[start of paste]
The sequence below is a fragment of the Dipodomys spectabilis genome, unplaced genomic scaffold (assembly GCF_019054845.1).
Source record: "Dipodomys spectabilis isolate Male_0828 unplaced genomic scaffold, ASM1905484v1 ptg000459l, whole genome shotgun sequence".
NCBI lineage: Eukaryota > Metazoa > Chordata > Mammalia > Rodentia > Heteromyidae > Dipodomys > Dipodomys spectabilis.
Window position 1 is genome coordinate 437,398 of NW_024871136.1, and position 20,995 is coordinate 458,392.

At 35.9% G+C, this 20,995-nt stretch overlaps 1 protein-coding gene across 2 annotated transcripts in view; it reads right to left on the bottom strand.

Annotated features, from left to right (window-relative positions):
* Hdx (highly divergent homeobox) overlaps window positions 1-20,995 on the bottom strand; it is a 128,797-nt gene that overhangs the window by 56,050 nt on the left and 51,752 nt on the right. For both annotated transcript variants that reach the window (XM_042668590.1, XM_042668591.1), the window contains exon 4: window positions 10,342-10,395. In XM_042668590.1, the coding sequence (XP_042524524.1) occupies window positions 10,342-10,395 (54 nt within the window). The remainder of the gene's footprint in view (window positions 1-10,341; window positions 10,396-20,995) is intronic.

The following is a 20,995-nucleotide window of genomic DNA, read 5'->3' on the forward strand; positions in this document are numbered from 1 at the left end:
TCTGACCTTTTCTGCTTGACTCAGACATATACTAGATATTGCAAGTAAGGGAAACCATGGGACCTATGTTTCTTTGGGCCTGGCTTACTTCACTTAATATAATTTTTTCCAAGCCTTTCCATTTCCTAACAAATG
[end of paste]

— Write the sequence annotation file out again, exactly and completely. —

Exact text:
The sequence below is a fragment of the Dipodomys spectabilis genome, unplaced genomic scaffold (assembly GCF_019054845.1).
Source record: "Dipodomys spectabilis isolate Male_0828 unplaced genomic scaffold, ASM1905484v1 ptg000459l, whole genome shotgun sequence".
NCBI lineage: Eukaryota > Metazoa > Chordata > Mammalia > Rodentia > Heteromyidae > Dipodomys > Dipodomys spectabilis.
Window position 1 is genome coordinate 437,398 of NW_024871136.1, and position 20,995 is coordinate 458,392.

At 35.9% G+C, this 20,995-nt stretch overlaps 1 protein-coding gene across 2 annotated transcripts in view; it reads right to left on the bottom strand.

Annotated features, from left to right (window-relative positions):
* Hdx (highly divergent homeobox) overlaps window positions 1-20,995 on the bottom strand; it is a 128,797-nt gene that overhangs the window by 56,050 nt on the left and 51,752 nt on the right. For both annotated transcript variants that reach the window (XM_042668590.1, XM_042668591.1), the window contains exon 4: window positions 10,342-10,395. In XM_042668590.1, the coding sequence (XP_042524524.1) occupies window positions 10,342-10,395 (54 nt within the window). The remainder of the gene's footprint in view (window positions 1-10,341; window positions 10,396-20,995) is intronic.

The following is a 20,995-nucleotide window of genomic DNA, read 5'->3' on the forward strand; positions in this document are numbered from 1 at the left end:
TCTGACCTTTTCTGCTTGACTCAGACATATACTAGATATTGCAAGTAAGGGAAACCATGGGACCTATGTTTCTTTGGGCCTGGCTTACTTCACTTAATATAATTTTTTCCAAGCCTTTCCATTTCCTAACAAATG